Being Less of a Jerk About Faith

One of my recurrent ruminations of the last decade or so is a bit of reflection on my relationship with religion. To be clear: I don't have one. I know there are no gods, that the supernatural does not exist, and that we should not base morality on mythology.

But I was raised Hindu, my family co-founded our local house of worship, and I was raised with a keen awareness of my family's work to protect religious minorities from oppression. So I was raised with a respect for faith and for religions. It' s a respect that, frankly, I seldom show. I also understand the fundamental human desires that drive people to seek out the ritual, community and reassurance of religions; It's only natural that people would gravitate toward any structure which addresses those needs, even if I feel they are better met through science, government, community and activism.

My reasons for being frustrated with, and unforgiving toward, organized religions are the obvious, even trite, ones. Religions are used as tools of oppression, religion is used to prop up other institutions which are unjust, important values of our secular society in America are being undermined by religious extremists, and I've personally had any number of unkindnesses inflicted upon me by people in the name of their religions.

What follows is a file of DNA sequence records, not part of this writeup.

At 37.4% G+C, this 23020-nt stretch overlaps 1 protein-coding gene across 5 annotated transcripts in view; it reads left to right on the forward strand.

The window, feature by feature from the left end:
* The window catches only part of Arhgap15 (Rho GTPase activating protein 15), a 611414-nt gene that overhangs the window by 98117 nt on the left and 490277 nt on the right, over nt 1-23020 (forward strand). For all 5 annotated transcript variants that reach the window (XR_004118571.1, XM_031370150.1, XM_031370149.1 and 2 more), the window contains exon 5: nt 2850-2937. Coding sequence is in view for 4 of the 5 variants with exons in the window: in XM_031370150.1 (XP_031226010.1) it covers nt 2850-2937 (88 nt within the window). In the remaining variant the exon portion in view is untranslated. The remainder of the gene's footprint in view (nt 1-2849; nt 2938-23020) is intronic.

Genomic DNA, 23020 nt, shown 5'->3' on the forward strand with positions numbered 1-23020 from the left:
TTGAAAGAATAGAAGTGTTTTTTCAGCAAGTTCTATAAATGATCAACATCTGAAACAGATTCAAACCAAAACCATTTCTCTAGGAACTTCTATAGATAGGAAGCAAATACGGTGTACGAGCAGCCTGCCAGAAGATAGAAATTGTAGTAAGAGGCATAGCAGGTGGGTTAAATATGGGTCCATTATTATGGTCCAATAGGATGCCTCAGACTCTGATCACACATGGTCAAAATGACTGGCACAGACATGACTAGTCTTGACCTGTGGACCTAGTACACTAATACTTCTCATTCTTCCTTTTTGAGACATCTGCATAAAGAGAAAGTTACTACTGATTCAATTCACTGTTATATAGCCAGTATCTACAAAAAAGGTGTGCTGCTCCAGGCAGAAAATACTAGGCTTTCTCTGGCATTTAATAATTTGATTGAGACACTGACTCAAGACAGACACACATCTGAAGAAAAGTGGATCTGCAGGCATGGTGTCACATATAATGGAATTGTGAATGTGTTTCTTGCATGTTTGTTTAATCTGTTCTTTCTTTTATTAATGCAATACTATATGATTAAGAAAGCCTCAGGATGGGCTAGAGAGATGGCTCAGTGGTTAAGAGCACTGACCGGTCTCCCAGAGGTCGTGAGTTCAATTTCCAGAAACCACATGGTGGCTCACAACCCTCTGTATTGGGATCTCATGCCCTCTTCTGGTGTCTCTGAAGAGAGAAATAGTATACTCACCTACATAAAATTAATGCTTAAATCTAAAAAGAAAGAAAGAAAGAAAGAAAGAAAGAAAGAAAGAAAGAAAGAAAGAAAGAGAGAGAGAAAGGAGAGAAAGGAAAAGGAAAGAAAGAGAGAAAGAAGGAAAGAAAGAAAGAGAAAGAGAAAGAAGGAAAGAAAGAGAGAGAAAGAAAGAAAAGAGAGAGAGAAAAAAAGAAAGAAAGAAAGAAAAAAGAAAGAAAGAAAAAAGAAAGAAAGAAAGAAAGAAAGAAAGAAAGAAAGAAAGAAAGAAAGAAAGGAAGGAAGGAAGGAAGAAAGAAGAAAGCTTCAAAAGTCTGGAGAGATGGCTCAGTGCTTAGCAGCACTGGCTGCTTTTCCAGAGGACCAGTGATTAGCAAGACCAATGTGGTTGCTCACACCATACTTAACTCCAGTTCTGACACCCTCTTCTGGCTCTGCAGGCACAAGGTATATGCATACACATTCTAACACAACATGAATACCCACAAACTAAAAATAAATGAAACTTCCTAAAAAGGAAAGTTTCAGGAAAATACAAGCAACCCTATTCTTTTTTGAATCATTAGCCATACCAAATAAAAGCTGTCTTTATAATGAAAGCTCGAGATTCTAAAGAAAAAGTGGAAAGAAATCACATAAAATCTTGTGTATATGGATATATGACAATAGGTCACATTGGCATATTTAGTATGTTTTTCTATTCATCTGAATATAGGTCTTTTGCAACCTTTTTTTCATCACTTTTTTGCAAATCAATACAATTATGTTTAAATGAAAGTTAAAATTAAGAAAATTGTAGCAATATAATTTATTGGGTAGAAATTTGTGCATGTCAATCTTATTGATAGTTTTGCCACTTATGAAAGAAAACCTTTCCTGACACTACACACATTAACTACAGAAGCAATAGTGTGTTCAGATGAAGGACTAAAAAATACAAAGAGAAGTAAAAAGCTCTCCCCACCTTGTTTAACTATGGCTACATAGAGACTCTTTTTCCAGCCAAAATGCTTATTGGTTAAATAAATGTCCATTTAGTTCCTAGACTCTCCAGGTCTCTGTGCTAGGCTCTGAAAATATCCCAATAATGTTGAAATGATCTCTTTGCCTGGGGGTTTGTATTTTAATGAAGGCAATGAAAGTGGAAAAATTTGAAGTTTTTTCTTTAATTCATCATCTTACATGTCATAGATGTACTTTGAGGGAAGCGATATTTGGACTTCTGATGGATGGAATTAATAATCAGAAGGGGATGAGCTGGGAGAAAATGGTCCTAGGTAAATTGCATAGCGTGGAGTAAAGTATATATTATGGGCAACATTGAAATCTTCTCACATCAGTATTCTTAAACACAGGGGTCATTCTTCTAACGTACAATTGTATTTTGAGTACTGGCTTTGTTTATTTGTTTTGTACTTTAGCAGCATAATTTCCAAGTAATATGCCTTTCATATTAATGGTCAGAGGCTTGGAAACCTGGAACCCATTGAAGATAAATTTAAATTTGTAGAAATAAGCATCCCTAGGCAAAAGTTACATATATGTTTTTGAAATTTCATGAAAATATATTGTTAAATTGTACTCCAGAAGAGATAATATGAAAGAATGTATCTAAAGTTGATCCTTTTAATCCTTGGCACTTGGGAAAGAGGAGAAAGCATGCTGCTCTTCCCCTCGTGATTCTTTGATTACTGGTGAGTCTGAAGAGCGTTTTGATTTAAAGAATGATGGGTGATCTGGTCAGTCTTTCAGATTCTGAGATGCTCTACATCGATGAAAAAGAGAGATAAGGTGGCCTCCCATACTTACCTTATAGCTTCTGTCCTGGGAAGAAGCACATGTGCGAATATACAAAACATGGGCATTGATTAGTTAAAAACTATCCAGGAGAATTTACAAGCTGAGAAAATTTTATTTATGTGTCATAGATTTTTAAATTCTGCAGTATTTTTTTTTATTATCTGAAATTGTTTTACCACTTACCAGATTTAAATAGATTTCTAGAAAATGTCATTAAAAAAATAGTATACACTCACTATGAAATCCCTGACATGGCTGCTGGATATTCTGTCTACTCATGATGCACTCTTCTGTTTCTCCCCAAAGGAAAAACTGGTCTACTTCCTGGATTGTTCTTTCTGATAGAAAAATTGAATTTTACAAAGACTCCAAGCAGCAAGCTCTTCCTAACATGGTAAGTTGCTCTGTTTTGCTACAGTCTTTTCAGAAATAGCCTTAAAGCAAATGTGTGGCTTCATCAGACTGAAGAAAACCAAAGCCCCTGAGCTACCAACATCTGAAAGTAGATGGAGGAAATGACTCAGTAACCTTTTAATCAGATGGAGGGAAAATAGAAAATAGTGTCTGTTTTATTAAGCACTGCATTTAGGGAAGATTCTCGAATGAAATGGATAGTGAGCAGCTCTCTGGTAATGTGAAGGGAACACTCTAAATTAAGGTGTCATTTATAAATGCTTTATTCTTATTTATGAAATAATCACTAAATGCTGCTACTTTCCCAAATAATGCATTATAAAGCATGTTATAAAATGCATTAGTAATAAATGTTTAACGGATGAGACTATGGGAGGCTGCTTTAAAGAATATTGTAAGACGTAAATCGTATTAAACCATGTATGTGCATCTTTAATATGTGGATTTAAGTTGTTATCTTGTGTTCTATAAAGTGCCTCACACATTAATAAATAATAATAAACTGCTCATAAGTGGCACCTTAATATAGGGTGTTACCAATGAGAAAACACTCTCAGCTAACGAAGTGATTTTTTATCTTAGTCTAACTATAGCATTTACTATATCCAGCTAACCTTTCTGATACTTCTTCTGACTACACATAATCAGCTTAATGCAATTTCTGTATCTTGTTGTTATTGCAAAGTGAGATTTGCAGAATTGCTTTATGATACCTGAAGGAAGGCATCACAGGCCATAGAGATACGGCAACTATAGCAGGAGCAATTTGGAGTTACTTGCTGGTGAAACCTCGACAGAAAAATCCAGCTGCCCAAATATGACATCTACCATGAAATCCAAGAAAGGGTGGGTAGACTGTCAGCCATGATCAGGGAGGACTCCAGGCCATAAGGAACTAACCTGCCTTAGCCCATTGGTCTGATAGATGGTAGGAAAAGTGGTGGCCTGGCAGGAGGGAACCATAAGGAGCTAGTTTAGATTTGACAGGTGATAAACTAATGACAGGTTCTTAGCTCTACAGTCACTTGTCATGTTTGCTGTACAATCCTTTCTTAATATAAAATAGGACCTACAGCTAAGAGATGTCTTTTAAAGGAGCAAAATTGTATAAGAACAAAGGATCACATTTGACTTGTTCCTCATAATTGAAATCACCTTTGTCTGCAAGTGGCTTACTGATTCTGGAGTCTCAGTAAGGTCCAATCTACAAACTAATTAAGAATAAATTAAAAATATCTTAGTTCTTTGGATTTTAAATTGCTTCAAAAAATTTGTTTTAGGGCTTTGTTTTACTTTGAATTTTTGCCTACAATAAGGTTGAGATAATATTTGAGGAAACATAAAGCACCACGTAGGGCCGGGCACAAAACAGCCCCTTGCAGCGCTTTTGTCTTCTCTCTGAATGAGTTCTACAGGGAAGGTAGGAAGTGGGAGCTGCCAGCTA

To be clear, I don't much distinguish between the relative "goodness" or "badness" of any of the major religions. The Abrahamic family of Judaism/Christianity/Islam are pretty much indistinguishable to me, and are perhaps most pervasive in triggering my annoyance due to their inescapable influence on American life. But I'm just as offended by the Hindu extremists in India and by the privilege my own family's benefitted from in being part of that religion's highest caste.